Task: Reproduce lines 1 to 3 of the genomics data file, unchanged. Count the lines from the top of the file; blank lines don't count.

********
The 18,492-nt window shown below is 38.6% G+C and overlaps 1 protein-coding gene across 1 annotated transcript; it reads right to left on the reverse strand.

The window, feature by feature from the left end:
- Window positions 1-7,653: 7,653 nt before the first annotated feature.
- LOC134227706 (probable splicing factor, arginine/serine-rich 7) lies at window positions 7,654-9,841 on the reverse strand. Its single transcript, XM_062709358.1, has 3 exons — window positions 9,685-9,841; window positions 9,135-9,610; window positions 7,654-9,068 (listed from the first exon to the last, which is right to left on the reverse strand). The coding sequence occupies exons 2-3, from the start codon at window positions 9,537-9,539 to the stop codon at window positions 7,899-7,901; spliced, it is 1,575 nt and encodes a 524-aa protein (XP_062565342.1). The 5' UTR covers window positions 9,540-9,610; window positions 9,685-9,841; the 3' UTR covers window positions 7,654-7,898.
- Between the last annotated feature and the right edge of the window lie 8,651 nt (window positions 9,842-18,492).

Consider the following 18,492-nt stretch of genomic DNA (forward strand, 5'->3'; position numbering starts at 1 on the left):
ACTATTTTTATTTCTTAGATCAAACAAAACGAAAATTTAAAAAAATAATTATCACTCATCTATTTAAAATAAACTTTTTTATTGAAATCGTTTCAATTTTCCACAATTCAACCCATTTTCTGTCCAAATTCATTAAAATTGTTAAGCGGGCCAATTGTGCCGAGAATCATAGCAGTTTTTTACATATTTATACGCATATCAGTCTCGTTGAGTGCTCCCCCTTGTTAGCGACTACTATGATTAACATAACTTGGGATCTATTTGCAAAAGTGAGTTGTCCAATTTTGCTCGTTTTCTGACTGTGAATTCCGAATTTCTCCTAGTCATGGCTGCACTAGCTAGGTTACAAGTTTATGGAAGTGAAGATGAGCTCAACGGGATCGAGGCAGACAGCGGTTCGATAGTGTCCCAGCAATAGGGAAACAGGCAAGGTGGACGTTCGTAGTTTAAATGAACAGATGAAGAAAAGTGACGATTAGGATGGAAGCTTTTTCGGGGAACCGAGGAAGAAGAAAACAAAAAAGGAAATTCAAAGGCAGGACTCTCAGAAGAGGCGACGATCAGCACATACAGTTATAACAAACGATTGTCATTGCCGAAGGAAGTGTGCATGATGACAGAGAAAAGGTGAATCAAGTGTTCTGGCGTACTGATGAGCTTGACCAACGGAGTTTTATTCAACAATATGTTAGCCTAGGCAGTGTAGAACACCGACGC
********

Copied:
The 18,492-nt window shown below is 38.6% G+C and overlaps 1 protein-coding gene across 1 annotated transcript; it reads right to left on the reverse strand.

The window, feature by feature from the left end:
- Window positions 1-7,653: 7,653 nt before the first annotated feature.